Both halves send messages to my inner ears constantly. They live together in some sort of (un)peaceful coexistence and I am the one who tries to filter the noise.
Bear is always there.
On occasions when I am trying to cook, or say, drive, the shortwave station kicks in.
But Bear is always there.
I look at a beautiful view across a river. Or I put flowers into a vase.
Bear is always there.
Sometimes, only Bear is there. And that, is when I get some peace.

Sunday, 16 January 2011

Documenting time

There are many things I do not want to do at the moment. Wear my engagement ring (if feels too celebratory), go out to busy restaurants (ditto), spend too much time thinking about what I wear, hold babies, lie in the bath, think back to when I was pregnant or take photographs. Who would want a snap shot of such a tragic time?
The last time I had my finger on the shutter button, my baby was lying on my lap and there were smiles all round. We took lots of pictures as we explored all his nooks and crannies. And thank goodness we did because your mind's eye has the memory of a fish when it comes to small details such as crinkly knuckles and tiny square shoulders.
Today as we walk along the River Thames in Wind and The Willows land, surrounded by sad, weeping trees the scenery exactly mirrored our mood. Even so, I did not reach for the camera. This is not a place to revisit.
Walking is my salvation. I am Forrest Gump at a slower pace. Maybe it is the physical sensation of actually moving forward that tricks your mind into thinking you are making progress. Perhaps, it is the rhythmic movement that is comforting. Or knowing that you can waste several hours without speaking to anyone else.

Night time

Mmm, this blog is becoming dangerously addictive. It is late and I am awake. My mind will not stop talking to me about everything that is going on. Big things, sad things, what to have for breakfast.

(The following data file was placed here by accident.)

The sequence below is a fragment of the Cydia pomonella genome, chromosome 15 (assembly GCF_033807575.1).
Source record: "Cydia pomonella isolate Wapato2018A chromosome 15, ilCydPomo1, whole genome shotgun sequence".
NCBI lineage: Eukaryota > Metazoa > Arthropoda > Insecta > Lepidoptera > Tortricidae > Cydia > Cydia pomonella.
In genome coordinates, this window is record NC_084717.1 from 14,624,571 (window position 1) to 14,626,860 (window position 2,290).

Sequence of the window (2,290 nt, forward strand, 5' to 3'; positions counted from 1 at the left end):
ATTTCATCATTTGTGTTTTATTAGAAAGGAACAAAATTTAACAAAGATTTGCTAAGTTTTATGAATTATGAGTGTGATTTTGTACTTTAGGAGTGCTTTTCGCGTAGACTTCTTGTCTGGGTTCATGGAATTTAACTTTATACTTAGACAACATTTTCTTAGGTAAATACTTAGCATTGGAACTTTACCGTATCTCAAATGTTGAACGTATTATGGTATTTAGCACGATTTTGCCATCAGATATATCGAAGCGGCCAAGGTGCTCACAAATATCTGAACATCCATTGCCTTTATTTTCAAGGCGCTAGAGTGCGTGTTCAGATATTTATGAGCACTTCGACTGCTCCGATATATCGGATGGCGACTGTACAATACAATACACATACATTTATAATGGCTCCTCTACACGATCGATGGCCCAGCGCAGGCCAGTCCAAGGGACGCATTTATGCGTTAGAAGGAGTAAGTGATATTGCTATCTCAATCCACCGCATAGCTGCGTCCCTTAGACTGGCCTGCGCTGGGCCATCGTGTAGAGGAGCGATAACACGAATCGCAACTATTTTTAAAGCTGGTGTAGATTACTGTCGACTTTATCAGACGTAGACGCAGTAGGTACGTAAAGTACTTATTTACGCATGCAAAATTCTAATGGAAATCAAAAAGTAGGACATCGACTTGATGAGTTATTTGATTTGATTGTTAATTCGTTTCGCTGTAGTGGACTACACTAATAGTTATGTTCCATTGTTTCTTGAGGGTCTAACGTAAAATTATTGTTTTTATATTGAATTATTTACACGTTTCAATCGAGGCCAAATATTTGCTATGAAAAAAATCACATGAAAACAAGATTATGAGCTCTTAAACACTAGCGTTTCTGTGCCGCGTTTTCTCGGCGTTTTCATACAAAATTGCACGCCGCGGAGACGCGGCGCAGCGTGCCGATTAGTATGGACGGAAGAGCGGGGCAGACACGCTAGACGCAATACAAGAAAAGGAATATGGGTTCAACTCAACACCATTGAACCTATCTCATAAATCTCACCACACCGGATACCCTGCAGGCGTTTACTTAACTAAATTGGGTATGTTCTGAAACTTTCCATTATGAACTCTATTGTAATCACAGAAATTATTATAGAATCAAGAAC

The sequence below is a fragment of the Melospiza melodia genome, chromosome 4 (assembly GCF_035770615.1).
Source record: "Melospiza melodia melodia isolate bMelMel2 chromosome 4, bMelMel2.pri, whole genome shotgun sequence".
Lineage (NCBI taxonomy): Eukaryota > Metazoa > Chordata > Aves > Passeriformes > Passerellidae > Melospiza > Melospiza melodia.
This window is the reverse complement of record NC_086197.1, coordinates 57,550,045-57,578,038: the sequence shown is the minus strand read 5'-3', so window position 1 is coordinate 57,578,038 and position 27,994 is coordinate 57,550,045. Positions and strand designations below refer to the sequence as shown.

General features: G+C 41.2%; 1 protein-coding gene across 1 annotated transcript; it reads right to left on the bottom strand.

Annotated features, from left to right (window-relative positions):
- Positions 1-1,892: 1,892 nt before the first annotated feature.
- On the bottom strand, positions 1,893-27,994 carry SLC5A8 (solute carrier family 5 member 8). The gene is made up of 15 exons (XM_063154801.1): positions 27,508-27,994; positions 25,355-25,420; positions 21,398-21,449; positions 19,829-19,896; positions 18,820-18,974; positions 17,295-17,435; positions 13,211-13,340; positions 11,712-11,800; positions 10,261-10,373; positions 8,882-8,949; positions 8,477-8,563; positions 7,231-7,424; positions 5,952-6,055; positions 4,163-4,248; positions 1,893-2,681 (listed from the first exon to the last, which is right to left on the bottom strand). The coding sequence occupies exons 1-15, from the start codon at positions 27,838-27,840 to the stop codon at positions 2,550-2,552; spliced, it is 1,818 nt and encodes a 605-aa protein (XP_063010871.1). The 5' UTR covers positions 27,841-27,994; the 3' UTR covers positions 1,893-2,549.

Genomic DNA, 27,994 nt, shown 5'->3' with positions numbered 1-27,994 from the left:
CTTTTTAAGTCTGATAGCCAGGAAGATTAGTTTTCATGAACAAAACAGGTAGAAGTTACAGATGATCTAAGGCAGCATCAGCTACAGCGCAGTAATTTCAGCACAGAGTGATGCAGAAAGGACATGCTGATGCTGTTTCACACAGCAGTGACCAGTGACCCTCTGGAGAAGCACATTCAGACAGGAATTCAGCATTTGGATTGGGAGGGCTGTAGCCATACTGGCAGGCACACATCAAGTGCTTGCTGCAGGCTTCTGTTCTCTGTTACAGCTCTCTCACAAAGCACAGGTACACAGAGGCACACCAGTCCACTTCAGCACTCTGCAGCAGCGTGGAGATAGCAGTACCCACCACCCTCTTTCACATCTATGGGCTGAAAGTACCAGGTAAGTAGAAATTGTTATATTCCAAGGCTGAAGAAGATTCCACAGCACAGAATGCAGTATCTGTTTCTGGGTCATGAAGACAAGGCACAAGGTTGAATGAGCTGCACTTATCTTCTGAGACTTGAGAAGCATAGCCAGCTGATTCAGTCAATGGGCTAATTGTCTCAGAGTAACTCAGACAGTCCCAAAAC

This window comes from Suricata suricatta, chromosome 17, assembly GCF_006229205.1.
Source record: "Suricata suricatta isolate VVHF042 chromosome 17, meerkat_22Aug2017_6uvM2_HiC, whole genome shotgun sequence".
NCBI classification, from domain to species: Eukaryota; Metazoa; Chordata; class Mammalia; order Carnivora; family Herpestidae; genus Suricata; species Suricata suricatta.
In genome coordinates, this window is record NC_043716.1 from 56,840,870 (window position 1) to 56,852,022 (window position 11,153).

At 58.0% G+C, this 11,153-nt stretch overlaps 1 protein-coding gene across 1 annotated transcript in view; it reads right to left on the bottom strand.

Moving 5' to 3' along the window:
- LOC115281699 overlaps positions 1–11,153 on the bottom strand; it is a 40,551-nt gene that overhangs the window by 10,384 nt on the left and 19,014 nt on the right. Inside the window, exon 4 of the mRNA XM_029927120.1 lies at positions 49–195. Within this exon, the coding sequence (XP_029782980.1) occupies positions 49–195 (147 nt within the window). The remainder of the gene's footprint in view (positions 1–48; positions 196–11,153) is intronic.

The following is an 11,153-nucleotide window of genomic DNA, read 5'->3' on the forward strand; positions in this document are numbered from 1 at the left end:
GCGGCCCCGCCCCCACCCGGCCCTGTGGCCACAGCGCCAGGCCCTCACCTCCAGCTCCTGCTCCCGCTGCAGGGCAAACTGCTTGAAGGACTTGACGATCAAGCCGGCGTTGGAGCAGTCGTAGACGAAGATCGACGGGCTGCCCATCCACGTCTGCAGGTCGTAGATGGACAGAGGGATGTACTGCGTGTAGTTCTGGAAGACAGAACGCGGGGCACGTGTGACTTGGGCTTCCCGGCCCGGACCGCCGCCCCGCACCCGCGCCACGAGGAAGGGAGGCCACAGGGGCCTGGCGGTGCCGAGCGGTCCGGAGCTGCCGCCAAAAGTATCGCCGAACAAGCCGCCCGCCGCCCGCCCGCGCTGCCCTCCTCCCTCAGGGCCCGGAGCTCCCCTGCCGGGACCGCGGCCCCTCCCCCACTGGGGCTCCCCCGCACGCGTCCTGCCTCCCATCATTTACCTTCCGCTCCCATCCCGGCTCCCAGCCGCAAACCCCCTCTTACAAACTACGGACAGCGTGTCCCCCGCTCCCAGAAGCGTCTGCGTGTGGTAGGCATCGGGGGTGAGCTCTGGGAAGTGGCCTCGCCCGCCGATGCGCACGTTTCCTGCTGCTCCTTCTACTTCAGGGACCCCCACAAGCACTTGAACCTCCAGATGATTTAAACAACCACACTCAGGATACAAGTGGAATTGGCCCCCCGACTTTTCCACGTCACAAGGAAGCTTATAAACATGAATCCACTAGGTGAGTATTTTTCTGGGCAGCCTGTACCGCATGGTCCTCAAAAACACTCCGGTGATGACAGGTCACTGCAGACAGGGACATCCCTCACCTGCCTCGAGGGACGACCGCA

Saturday, 15 January 2011

Mr Koala Face

The cliches are true: first there is shock, then a sprinkling of anger, 150 millilitres (or thereabouts) of tears, 2 lbs of courage, and so it goes on.
The recipe for losing your baby.
It took us several weeks to focus on Bear himself. To start with, you are consumed with grief for yourselves. For what you have lost. The empty Bugaboo. The non-sleepless nights. No skin-to-skin cuddles on a Saturday morning. The clean muslins that languish unused in the new chest of drawers: stillness, where there should be mayhem.
Then, you stop, and for seemingly no reason at all, you forget about yourselves and focus on Him. Our son. It dawns on you that you are in love. Crazy, fireworks, protective, drunken love. Loving your child - even one that you do not know in the everyday sense - is different to the gradual, learning-about-each-other kind of love that builds over shared hamburgers and walks in the park.
Because of the circumstances, our new love did not hit the moment Bear was born. It came later - but with no less impact. And when it happened, we cried and cried. We still do.
We cry because our hearts have never known such love. And yet at the same time never carried such a heavy, tiring loss. It is a confusing state. And probably the reason we've had such a wet, salty fortnight. By golly, advice, that is true! It is good to cry.
Toby is so close to Bear right now, he likes to think that our boy is riding on his back, looking at the world over his shoulder. When he told me, I loved them both a little bit more - together in their own, mobile world. What a wonderful image. Toby the big strong Daddy and Bear a little Koala on his back.
I think it is ok to imagine. After all, Bear is here somewhere - he has to be. And what better place to be than hugging up close to the man who loves him most.

Friday, 14 January 2011


Darling Friends